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passages of the Old Testament; it being a matter of no manner of moment to them, but of great mischeif to them so to do. For the Old Testament, literally understood, not any where serving the purposes of christians; and the Jews rejecting all the alle gorical reasonings and interpretations of christians; and likewise plainly seeing, that the whole Old Testament in any copy, or however translated, or however chang'd by them, was as capable of being allegorically apply'd to prove christianity, as their own vulgar Hebrew, or the copies of the Septuagint in the hands of christians; there was no sense nor reason in making the few changes charg‘d upon them by fome fathers; much less those vast changes now charg'd upon them by Mr.W; or indeed in making any changes at all. And besides doing what serv'd not their purpose, the Jews would thereiu have been certainly detected and expos’d to the just censures of christians; who, as appears, watch'd them, and charg'd them with such attempt, even without proper (6) materials to make good the charge. Mr. W. himself should allow the Jews to be under fome restraints, how much foever they were dispos'd to corrupt the bible ; when he can suppose, that (c)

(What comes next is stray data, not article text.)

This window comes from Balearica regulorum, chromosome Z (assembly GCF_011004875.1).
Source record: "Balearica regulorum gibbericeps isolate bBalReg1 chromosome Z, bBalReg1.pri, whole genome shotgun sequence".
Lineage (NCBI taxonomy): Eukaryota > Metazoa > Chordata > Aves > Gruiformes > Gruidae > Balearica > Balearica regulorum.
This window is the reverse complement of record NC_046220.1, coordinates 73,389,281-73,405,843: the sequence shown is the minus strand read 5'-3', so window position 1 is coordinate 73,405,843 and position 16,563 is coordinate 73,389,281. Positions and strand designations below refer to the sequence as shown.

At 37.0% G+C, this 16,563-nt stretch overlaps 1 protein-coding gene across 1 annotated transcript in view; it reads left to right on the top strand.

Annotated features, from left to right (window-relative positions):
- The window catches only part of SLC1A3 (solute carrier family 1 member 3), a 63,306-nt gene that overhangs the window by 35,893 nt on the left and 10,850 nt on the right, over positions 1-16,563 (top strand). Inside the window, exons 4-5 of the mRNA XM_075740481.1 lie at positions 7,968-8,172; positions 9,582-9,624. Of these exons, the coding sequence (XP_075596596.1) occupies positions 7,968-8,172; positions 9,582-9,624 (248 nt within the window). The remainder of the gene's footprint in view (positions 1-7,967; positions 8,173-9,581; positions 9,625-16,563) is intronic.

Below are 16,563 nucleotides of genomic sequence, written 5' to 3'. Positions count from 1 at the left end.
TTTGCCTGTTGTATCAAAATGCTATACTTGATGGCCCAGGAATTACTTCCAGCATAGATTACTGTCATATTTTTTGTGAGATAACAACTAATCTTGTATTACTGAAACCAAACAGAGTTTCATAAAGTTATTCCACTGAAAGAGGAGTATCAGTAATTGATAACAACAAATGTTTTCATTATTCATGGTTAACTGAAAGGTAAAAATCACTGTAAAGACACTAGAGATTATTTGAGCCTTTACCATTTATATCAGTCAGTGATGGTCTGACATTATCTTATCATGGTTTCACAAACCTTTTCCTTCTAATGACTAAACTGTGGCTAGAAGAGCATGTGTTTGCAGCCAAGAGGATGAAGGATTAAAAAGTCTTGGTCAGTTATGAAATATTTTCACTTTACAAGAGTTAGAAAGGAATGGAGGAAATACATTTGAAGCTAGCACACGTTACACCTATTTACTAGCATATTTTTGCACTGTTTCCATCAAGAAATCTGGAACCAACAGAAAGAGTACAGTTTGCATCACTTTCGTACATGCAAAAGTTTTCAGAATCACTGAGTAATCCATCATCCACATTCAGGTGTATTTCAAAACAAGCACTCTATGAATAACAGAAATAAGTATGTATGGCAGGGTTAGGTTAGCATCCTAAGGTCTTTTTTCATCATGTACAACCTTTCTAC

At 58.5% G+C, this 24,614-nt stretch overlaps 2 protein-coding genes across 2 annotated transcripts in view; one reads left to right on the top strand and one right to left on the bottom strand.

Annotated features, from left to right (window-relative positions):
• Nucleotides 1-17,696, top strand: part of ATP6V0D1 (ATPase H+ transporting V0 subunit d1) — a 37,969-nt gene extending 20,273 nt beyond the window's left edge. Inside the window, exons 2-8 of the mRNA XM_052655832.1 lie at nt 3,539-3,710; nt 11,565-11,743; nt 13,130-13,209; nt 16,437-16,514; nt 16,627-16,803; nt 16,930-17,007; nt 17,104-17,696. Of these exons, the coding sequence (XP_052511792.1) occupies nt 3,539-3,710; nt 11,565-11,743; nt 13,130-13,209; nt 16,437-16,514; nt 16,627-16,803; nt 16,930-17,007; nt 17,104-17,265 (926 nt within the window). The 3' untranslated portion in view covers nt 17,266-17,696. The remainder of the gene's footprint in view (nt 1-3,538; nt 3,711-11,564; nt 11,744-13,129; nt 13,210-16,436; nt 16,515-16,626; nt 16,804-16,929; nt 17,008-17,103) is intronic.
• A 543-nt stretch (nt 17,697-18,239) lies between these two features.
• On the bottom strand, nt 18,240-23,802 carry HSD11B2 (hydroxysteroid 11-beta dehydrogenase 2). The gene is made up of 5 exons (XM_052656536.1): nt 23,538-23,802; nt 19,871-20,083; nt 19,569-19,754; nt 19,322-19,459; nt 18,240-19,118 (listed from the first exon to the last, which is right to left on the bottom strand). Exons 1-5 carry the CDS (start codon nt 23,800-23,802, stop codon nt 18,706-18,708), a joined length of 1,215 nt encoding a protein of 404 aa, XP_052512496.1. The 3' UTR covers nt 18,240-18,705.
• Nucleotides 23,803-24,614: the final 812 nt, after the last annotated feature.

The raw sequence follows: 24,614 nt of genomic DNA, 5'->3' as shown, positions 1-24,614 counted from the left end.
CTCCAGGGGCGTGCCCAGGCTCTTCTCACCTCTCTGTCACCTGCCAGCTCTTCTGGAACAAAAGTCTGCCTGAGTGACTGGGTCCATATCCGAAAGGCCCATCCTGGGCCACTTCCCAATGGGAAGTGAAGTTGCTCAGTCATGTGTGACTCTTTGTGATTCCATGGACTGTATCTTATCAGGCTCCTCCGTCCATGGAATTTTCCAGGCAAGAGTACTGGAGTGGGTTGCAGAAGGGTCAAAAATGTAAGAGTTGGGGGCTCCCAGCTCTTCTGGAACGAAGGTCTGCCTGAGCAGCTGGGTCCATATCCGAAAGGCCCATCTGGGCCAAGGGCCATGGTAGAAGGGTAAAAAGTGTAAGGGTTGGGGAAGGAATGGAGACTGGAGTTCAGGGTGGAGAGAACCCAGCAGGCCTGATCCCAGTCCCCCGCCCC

(6) Simón Hift. Crit. du ý. T. p.6. (6) Whiston's Ejay, p.220.

in the days of Josephus, the Jews durft rigt make any alteration in the sacred books, and that (d) direct corruption was in certain cases by no means practicable..

In fine, ORIGEN himself, one of the most zealous christians that ever was; and who, by the time wherein he liv'd, and by his great learning and ability, and by compiling his Hexapla, consisting of the Hebrezo text in Hebrew and Greek characters, the versions of AQUILA, SYMMACHUS, the Seventy; and THEODOTION; in lix columns; was the most capable of all men to know, whether the Jews had corrupted the Old Testament in respect to the citations made from thence in behalf of christianity; but yet he never charg'd the Jews, as far as appears, with any such corruptions, either in the numerous notes, which he made on his Hexapla, or in any of his other works; whichi if he had found out, he would not have fail'd to have discover'd. And this negative argument is the stronger, inasmuch as ORIGEN has treated of the Jewish corruptions of the bible in a (e) letter to AFRICA Nus; wherein he only charges the Jews

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with

(d) Whifton, Ib. p. 238.

(e) Origenis Epift. ad Afritanum. Apud Whifton's EF fety; p. 133: It is also přinted at the end of WESTEIN's Edi. tich of ORIGEN's Dialogice agaiift the Mircionitess

with corrupting such places of their holy books as feem'd to derogate from the ho. nour of their Rulers in the eyes of the world. Whereby he should seem to fuppose them free from all charge of corruption in respect to all passages, wherein he, as a christian, was too much concern'd to be silent, at a time when he was treating of their corruption of their holy books in other respects, and that of corruptions fuppos'd by him (f) to be made by the Jews, fince the days of the apostles. 'Nay, we are inform'd' by two (g) learned authors, that Origen has fomewhere in his works particularly vindicated the Jews in this matter.